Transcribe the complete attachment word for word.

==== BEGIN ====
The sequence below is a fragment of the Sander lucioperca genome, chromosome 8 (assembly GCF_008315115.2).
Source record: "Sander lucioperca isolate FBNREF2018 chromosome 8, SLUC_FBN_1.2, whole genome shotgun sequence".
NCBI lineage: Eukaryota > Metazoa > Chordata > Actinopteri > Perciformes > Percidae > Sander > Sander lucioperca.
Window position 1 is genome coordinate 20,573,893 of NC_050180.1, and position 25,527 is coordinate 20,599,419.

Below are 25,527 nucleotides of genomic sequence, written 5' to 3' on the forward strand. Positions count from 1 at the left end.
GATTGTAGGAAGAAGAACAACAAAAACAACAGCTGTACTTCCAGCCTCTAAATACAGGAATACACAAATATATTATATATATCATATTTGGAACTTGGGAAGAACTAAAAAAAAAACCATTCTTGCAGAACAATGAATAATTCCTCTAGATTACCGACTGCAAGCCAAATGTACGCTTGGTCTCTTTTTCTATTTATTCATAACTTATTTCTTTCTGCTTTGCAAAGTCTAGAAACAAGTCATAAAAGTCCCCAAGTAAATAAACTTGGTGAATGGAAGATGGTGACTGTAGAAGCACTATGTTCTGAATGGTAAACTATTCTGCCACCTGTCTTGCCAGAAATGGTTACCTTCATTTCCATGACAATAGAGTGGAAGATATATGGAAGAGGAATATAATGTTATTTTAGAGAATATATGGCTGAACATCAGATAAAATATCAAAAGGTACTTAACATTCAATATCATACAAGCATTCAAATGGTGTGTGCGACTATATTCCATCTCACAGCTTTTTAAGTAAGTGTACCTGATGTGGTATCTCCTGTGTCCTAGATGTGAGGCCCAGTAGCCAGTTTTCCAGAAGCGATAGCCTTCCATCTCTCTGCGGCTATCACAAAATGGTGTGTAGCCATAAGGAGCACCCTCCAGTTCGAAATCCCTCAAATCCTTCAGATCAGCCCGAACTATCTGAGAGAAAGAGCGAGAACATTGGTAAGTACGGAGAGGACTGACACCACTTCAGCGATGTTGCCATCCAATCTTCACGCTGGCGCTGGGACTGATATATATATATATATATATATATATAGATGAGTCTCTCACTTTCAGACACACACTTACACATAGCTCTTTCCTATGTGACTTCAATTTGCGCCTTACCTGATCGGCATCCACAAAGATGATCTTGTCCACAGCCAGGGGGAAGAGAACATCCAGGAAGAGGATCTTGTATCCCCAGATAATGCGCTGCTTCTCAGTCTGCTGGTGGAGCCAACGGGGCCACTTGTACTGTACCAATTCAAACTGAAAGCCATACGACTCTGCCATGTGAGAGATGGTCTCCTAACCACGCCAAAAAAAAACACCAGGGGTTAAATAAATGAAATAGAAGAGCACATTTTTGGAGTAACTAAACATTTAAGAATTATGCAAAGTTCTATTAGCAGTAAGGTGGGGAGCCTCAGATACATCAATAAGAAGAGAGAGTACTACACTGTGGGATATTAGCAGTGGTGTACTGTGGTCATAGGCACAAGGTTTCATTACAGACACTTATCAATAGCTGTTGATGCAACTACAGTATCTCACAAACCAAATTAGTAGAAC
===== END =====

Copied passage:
The sequence below is a fragment of the Sander lucioperca genome, chromosome 8 (assembly GCF_008315115.2).
Source record: "Sander lucioperca isolate FBNREF2018 chromosome 8, SLUC_FBN_1.2, whole genome shotgun sequence".
NCBI lineage: Eukaryota > Metazoa > Chordata > Actinopteri > Perciformes > Percidae > Sander > Sander lucioperca.
Window position 1 is genome coordinate 20,573,893 of NC_050180.1, and position 25,527 is coordinate 20,599,419.

Below are 25,527 nucleotides of genomic sequence, written 5' to 3' on the forward strand. Positions count from 1 at the left end.
GATTGTAGGAAGAAGAACAACAAAAACAACAGCTGTACTTCCAGCCTCTAAATACAGGAATACACAAATATATTATATATATCATATTTGGAACTTGGGAAGAACTAAAAAAAAAACCATTCTTGCAGAACAATGAATAATTCCTCTAGATTACCGACTGCAAGCCAAATGTACGCTTGGTCTCTTTTTCTATTTATTCATAACTTATTTCTTTCTGCTTTGCAAAGTCTAGAAACAAGTCATAAAAGTCCCCAAGTAAATAAACTTGGTGAATGGAAGATGGTGACTGTAGAAGCACTATGTTCTGAATGGTAAACTATTCTGCCACCTGTCTTGCCAGAAATGGTTACCTTCATTTCCATGACAATAGAGTGGAAGATATATGGAAGAGGAATATAATGTTATTTTAGAGAATATATGGCTGAACATCAGATAAAATATCAAAAGGTACTTAACATTCAATATCATACAAGCATTCAAATGGTGTGTGCGACTATATTCCATCTCACAGCTTTTTAAGTAAGTGTACCTGATGTGGTATCTCCTGTGTCCTAGATGTGAGGCCCAGTAGCCAGTTTTCCAGAAGCGATAGCCTTCCATCTCTCTGCGGCTATCACAAAATGGTGTGTAGCCATAAGGAGCACCCTCCAGTTCGAAATCCCTCAAATCCTTCAGATCAGCCCGAACTATCTGAGAGAAAGAGCGAGAACATTGGTAAGTACGGAGAGGACTGACACCACTTCAGCGATGTTGCCATCCAATCTTCACGCTGGCGCTGGGACTGATATATATATATATATATATATATATAGATGAGTCTCTCACTTTCAGACACACACTTACACATAGCTCTTTCCTATGTGACTTCAATTTGCGCCTTACCTGATCGGCATCCACAAAGATGATCTTGTCCACAGCCAGGGGGAAGAGAACATCCAGGAAGAGGATCTTGTATCCCCAGATAATGCGCTGCTTCTCAGTCTGCTGGTGGAGCCAACGGGGCCACTTGTACTGTACCAATTCAAACTGAAAGCCATACGACTCTGCCATGTGAGAGATGGTCTCCTAACCACGCCAAAAAAAAACACCAGGGGTTAAATAAATGAAATAGAAGAGCACATTTTTGGAGTAACTAAACATTTAAGAATTATGCAAAGTTCTATTAGCAGTAAGGTGGGGAGCCTCAGATACATCAATAAGAAGAGAGAGTACTACACTGTGGGATATTAGCAGTGGTGTACTGTGGTCATAGGCACAAGGTTTCATTACAGACACTTATCAATAGCTGTTGATGCAACTACAGTATCTCACAAACCAAATTAGTAGAAC